- The Food and Drug Administration on Wednesday approved Eli Lilly’s Lartruvo (olaratumab) for first-line treatment of a subtype of advanced soft tissue sarcoma (STS), making it the first new front-line drug okayed for that indication in four decades.
- The agency approved the drug in combination with the long-standing chemotherapy doxorubicin based on Phase 2 results which showed an 11.8-month improvement in median overall survival compared to doxorubicin alone.
- Lilly has fully enrolled a confirmatory Phase 3 trial across several STS subtypes to meet the conditions of the FDA's accelerated approval.
The fast-tracked approval of Lartruvo keeps Lilly on schedule for the push it made to get the drug through review by the end of 2016.
The Indianapolis-based biopharma has an ambitious goal of winning approval for 20 new drugs between 2014 and 2023. Lartruvo’s green light puts them about one-third of the way toward that objective.
Latruvo is a monoclonal antibody which binds to the PDGFR-alpha receptor. The drug’s approval was based on data from a 133-patient Phase 2 study that showed longer life expectancy, slower tumor progression and greater likelihood of tumor shrinkage in patients who received Lartruvo and doxorubicin versus the chemotherapy alone.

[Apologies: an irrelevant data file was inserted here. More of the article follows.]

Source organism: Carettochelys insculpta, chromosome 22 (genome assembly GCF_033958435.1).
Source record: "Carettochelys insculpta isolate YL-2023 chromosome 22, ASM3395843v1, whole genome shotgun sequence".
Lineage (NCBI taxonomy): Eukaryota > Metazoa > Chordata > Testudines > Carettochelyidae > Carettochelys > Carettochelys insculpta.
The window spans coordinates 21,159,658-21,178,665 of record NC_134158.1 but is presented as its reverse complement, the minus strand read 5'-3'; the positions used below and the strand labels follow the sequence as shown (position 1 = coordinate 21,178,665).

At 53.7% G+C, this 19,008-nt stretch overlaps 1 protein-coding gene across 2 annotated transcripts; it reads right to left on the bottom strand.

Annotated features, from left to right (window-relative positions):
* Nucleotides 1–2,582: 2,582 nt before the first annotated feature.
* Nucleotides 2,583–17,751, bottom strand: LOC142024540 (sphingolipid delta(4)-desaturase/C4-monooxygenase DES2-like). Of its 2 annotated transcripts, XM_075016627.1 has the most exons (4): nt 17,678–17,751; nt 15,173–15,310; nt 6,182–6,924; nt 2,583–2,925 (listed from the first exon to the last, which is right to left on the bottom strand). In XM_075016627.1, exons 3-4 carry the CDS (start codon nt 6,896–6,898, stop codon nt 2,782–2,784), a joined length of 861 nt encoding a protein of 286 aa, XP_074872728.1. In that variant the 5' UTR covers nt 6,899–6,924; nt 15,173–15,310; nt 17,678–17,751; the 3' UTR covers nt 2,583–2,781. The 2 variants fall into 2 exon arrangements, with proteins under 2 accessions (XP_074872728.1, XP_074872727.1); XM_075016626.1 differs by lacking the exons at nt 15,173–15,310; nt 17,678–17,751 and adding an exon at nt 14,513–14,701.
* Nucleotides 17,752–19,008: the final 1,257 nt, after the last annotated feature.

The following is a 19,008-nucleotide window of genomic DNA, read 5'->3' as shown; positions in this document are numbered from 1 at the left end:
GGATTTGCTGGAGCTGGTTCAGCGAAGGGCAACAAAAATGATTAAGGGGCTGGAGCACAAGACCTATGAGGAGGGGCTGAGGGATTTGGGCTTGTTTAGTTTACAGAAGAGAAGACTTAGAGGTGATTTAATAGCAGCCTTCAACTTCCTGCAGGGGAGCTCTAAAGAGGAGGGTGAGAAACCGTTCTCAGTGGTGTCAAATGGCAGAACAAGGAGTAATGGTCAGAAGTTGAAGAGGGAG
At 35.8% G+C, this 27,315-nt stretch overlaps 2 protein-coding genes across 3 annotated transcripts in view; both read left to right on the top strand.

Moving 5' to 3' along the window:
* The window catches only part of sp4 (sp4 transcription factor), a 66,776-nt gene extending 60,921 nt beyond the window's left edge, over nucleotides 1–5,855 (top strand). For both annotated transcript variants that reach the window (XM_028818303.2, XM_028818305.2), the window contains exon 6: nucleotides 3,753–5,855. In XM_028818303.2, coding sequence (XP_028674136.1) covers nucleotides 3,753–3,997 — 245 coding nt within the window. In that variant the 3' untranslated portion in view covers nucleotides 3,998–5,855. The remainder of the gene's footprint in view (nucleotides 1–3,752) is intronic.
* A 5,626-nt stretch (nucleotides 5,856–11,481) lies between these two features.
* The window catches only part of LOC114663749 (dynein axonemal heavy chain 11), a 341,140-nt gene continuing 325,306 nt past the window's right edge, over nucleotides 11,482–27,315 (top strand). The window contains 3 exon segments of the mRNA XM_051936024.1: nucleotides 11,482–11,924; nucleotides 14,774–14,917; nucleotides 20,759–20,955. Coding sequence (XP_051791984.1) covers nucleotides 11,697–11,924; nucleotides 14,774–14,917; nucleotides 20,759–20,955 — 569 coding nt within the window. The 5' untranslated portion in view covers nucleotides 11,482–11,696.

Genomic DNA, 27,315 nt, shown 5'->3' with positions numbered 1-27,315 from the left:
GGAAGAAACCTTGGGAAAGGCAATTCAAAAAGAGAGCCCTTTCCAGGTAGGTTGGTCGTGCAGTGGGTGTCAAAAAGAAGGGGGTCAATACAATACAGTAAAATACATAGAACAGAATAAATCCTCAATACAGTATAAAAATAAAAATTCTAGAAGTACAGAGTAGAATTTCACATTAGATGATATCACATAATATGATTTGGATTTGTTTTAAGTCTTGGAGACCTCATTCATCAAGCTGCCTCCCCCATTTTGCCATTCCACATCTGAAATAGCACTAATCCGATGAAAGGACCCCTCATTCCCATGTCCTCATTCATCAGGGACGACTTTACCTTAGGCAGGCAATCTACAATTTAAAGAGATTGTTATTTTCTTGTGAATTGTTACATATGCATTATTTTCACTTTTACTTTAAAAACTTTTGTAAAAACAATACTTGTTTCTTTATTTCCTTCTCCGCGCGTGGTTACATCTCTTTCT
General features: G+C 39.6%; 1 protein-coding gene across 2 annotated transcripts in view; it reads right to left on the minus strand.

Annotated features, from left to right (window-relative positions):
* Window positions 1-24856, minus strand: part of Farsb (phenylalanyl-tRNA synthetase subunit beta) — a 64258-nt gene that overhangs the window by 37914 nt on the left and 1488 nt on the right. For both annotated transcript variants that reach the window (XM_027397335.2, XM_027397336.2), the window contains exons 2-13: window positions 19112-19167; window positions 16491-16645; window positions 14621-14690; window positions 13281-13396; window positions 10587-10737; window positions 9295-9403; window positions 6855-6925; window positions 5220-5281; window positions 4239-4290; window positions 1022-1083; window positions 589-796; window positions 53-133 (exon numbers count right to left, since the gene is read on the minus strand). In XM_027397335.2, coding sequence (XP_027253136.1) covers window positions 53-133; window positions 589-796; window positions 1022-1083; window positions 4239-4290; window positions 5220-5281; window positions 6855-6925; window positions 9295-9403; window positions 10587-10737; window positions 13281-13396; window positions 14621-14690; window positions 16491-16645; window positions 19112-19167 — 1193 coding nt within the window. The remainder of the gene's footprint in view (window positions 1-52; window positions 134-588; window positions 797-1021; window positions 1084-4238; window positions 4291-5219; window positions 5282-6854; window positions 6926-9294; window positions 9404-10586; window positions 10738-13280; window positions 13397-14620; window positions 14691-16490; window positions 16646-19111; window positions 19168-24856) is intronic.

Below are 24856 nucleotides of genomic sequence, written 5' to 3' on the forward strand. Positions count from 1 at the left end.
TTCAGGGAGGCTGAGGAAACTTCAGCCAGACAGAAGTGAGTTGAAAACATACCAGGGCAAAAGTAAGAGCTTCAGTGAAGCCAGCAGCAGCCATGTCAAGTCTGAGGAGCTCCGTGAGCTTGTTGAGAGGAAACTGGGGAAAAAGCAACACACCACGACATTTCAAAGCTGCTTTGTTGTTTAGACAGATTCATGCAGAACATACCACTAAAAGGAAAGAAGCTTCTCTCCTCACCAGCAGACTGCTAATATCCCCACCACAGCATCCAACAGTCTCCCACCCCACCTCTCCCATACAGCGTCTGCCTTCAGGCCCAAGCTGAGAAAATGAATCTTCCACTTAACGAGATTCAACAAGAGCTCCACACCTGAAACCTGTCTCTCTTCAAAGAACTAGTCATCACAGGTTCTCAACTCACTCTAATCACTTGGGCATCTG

Only patients who have a certain histologic subtype of STS are eligible to receive Latruvo, however.
“For these patients, Lartruvo, added to doxorubicin, provides a new treatment option,” Richard Pazdur, director of the Office of Hematology and Oncology Products in the FDA’s Center for Drug Evaluation and Research, said in an October 19 statement. “This is the first new therapy approved by the FDA for the initial treatment of soft tissue sarcoma since doxorubicin’s approval more than 40 years ago.”
Other companies are advancing their own soft tissue sarcoma drugs in later lines of treatment. In January, the Japanese pharmaceutical company Eisai won U.S. approval for its cancer drug Halaven (eribulin mseylate) in second line treatment of metastatic liposarcoma.
STS is a cancer that develops in certain body tissues, including muscle, fat, nerves and tendons. The National Cancer Institute anticipates that, among U.S. adults, there will be 12,310 new cases of the disease and nearly 5,000 deaths from it in 2016.